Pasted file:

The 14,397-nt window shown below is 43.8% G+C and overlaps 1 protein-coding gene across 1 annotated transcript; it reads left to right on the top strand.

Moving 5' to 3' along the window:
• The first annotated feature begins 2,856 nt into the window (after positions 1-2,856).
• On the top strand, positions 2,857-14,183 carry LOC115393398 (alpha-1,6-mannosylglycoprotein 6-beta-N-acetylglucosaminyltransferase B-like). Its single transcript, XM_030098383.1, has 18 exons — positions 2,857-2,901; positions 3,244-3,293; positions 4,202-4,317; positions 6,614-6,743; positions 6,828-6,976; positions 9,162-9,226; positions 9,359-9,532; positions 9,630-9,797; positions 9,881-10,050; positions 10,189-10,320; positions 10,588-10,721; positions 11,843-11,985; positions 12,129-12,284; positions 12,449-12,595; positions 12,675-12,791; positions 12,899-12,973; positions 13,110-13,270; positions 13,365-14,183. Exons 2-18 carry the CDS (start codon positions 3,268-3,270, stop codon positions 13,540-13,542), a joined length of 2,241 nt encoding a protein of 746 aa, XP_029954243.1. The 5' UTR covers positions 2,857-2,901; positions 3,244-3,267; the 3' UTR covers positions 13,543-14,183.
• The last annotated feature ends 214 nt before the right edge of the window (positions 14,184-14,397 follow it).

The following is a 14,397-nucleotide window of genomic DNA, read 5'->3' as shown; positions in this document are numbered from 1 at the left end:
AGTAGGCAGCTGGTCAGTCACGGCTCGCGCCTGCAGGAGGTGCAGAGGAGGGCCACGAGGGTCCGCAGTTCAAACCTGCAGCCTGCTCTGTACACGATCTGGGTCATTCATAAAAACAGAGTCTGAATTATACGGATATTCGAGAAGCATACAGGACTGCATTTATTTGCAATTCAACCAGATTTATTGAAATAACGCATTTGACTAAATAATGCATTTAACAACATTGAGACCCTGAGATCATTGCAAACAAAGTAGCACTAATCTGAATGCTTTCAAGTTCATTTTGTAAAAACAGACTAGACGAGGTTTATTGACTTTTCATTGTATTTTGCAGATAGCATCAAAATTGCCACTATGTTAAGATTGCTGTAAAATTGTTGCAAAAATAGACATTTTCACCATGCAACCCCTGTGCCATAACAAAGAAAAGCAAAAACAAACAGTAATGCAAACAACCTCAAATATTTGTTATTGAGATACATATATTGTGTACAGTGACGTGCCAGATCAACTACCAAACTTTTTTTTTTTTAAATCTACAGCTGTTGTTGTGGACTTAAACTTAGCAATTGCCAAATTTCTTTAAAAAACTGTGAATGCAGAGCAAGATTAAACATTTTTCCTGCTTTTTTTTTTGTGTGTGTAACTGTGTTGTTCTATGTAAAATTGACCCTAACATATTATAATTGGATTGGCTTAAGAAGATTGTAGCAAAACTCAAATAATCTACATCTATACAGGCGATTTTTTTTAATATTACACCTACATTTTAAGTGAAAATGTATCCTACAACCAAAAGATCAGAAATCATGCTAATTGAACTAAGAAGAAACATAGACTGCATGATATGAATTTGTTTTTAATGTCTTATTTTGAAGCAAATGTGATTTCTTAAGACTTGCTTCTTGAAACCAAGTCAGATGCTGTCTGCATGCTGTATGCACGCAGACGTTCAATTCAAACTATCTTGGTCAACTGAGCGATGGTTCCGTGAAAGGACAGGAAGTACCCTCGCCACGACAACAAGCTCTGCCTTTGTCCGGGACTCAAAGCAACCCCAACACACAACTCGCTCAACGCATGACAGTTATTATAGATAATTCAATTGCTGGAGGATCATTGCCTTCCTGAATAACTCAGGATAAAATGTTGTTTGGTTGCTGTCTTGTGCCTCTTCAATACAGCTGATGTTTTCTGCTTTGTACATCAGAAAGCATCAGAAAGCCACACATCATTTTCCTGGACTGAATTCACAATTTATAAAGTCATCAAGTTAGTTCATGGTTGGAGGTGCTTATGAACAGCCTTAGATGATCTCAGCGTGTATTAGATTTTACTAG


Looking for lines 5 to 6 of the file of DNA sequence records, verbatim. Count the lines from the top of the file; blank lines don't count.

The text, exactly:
• The last annotated feature ends 214 nt before the right edge of the window (positions 14,184-14,397 follow it).

The following is a 14,397-nucleotide window of genomic DNA, read 5'->3' as shown; positions in this document are numbered from 1 at the left end: